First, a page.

Muse, WA.  2012.  Inaugural Lecture: Essence of Insect Promiscuity. , Ile-Ife: Obafemi Awolowo University Press Limited
Idowu, AA.  2012.  "Sovereighty and External Interventions: The Crisis in Cote d' Ivoire".. , Germany, 51 pages: LAP, Lambert Academic Publishing, 66121 Saarbrucken,
Adeleke, O, Odetoyin B, Aboderin A, Okeke I.  2012.  The Role of Extended-Spectrum Beta-Lactamase Producing {{Gram}} Negative Bacilli in Clinical Infections in a Nigerian University. Abstract

Objectives: Gram negative bacilli are being increasingly reported as important causes of morbidity and mortality in developing countries. Resistance to antibiotics, particularly beta-lactam agents, amongst these organisms is a major public concern especially in hospitals and other health care settings, where beta-lactam drugs are the most commonly prescribed antibiotics. We recently encountered a case of prolonged uncontrolled fever due to extended-spectrum beta-lactamase (ESBL)-producing Klebsiella pneumoniae in our hospital. We sought to determine the pattern of Gram negative bacilli involved in clinical infections, as well as the role of ESBL production in conferring resistance. Study design: One hundred and eighty-two consecutive non-duplicate clinical isolates of Gram negative bacilli from the diagnostic microbiology laboratory of Obafemi Awolowo University Teaching Hospitals Complex were identified using the API 20E kit. Antimicrobial susceptibility was determined by disc diffusion according to CLSI guidelines. Combination discs which have clavulanate incorporated with cefotaxime or ceftazidime were used to determine ESBL production. Results: The most frequently isolated organisms were Escherichia coli 43 (23.6%), Klebsiella pneumoniae ssp pneumoniae 17 (9.3%), Raoultella terrigena 15 (8.2%), Serratia spp 13 (7.1%) Proteus mirabilis 12 (6.6%), Acinetobacter baumanni 11 (6.0%), Enterobacter sakazakii 11 (6.0%), Pseudomonas aeruginosa 9 (4.9%) and Salmonella spp 7 (3.8%). Isolates were resistant to ampicillin (92%), tetracycline (90.3%), sulphonamide (86.6%), trimethoprim (83.1%), amoxicillin-clavulanic acid (78.5%), streptomycin (76.3%), chloramphenicol (67.2%), nalidixic acid (69.8%), ciprofloxacin (52.8%), gentamicin (51.7%) cefepime (50.6%), and ceftriaxone (45.8%), but not imipenem (6.1%). Almost a third (30.2%) of the isolates produced ESBLs. Conclusion: A wide-spectrum of Gram-negative bacilli is involved in clinical infections with high level multidrug resistance. ESBLs are important reasons for treatment failure in clinical infections and emergence of resistance to last-resort treatment imipenem forecasts a grave outlook. Clinical diagnostic microbiology laboratories need to perform ESBL screening routinely in our study environment.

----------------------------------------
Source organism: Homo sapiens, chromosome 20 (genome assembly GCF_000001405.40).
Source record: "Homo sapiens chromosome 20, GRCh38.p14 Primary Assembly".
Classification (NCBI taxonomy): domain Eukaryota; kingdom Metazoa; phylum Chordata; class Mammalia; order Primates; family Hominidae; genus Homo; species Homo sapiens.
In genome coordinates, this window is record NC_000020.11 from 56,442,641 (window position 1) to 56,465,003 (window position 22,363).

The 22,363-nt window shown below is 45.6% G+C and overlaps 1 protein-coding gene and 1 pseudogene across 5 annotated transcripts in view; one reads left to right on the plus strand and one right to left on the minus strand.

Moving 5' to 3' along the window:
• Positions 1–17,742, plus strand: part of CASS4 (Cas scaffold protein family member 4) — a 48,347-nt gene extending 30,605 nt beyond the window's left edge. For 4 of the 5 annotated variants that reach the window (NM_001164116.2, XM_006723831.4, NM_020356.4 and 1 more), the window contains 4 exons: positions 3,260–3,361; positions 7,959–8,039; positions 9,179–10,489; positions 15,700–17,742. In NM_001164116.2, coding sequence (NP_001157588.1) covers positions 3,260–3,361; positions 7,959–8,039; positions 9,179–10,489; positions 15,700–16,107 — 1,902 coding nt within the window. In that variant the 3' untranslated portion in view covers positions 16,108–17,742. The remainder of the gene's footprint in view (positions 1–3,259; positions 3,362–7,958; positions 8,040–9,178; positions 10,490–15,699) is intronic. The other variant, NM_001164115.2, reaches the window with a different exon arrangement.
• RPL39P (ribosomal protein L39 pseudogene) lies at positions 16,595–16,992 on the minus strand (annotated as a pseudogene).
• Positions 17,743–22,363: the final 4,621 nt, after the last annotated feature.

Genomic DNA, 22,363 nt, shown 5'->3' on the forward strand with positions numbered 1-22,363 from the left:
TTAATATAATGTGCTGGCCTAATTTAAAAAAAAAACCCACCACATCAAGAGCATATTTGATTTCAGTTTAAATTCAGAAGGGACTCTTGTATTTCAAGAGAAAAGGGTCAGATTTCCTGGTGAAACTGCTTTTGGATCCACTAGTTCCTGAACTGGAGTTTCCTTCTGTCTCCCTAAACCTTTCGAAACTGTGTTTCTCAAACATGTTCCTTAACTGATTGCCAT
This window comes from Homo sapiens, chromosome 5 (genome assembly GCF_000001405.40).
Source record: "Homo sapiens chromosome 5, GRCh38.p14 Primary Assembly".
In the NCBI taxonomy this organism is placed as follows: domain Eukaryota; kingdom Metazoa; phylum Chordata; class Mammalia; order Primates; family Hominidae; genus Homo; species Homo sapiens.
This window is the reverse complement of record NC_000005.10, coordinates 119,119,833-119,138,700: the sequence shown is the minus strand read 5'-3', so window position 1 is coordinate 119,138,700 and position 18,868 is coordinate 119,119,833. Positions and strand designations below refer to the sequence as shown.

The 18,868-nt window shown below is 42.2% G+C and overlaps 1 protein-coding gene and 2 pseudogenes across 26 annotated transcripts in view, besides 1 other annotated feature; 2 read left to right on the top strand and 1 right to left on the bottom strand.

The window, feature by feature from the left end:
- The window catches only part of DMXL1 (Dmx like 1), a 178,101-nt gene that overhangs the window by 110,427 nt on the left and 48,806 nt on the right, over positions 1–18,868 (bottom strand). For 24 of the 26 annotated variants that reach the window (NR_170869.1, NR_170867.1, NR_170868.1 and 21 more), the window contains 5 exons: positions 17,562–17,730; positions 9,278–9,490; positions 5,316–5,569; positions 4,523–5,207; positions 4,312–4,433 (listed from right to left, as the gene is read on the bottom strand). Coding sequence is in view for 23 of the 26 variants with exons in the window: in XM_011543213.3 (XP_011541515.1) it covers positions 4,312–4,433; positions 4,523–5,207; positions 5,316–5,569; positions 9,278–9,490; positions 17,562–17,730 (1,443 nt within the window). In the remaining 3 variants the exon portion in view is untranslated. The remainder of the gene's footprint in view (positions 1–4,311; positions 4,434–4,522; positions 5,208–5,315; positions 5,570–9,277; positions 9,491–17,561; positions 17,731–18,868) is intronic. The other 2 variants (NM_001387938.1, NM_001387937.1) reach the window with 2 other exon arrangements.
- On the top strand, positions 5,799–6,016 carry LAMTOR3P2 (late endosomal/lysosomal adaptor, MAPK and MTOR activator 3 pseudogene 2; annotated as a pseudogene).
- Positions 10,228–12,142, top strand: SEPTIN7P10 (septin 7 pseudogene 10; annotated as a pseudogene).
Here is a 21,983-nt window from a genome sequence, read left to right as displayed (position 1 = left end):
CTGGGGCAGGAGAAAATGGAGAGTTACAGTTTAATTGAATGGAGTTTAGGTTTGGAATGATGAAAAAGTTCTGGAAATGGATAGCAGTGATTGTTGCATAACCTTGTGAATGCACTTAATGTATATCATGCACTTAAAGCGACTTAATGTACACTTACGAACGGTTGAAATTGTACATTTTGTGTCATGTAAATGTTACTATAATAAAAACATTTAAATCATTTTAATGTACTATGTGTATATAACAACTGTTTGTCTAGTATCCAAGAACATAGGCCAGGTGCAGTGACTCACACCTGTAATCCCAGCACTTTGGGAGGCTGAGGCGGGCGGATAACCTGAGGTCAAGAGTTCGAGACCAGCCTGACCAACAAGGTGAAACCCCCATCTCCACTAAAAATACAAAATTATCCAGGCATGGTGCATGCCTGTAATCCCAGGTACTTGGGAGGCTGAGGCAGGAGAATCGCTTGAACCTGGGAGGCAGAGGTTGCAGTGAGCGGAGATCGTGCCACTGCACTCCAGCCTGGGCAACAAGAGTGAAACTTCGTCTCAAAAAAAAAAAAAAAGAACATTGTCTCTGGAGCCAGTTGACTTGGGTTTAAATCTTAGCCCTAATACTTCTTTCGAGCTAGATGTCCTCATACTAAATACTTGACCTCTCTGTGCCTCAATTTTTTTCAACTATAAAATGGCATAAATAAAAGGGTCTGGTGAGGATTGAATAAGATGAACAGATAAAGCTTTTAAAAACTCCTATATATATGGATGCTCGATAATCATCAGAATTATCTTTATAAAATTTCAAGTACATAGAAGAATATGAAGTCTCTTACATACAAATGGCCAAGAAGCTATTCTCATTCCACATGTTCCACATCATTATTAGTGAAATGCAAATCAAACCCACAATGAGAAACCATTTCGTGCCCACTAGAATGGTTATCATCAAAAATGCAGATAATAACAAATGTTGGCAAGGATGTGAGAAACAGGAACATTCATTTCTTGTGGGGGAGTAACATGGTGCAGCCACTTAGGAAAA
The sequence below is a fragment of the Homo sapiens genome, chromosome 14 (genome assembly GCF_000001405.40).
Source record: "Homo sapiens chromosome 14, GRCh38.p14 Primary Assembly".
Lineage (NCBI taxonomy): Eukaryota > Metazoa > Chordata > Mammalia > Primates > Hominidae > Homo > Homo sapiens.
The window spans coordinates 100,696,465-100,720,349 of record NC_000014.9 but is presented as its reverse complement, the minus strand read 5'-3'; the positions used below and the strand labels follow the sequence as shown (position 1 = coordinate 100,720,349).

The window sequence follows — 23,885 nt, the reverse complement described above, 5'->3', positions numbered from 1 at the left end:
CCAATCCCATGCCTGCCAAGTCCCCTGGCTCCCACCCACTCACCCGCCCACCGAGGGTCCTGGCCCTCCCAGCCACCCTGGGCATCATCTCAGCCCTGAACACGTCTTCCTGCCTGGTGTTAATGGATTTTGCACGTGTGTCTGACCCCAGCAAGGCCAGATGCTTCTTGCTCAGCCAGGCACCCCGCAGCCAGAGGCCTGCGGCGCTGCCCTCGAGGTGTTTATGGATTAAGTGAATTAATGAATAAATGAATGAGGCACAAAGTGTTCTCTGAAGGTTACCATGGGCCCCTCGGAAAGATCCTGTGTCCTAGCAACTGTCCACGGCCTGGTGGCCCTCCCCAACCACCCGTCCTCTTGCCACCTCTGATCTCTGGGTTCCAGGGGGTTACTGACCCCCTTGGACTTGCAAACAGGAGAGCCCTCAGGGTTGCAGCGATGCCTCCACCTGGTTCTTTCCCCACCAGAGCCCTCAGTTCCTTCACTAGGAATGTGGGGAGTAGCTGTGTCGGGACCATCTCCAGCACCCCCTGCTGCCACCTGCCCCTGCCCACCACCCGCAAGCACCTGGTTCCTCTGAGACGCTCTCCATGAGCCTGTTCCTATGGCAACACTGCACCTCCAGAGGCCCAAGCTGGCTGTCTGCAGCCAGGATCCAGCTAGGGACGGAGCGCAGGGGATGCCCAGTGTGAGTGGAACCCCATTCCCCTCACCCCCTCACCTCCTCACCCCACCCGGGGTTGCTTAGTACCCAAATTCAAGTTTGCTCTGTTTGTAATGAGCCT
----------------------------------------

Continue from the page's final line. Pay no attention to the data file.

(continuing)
Folaranmi, S, Ajiboye O.  2012.  {Man with Nature III}. 3, Ile-Ife: Department of Fine and Applied Arts, OAU Ife Abstract
n/a
A, O, Folayan M, T O, Harris G, Ogunbodede E.  2011.  Health workers perception of hospital’s institutional structure, 2011/01/01. American Journal of Tropical Medicine and Public Health. 1:79-88. Abstract
n/a
A, O, Folayan M, T O, Harris G, Ogunbodede E.  2011.  Health workers perception of hospital’s institutional structure, 2011/01/01. American Journal of Tropical Medicine and Public Health. 1:79-88. Abstract
n/a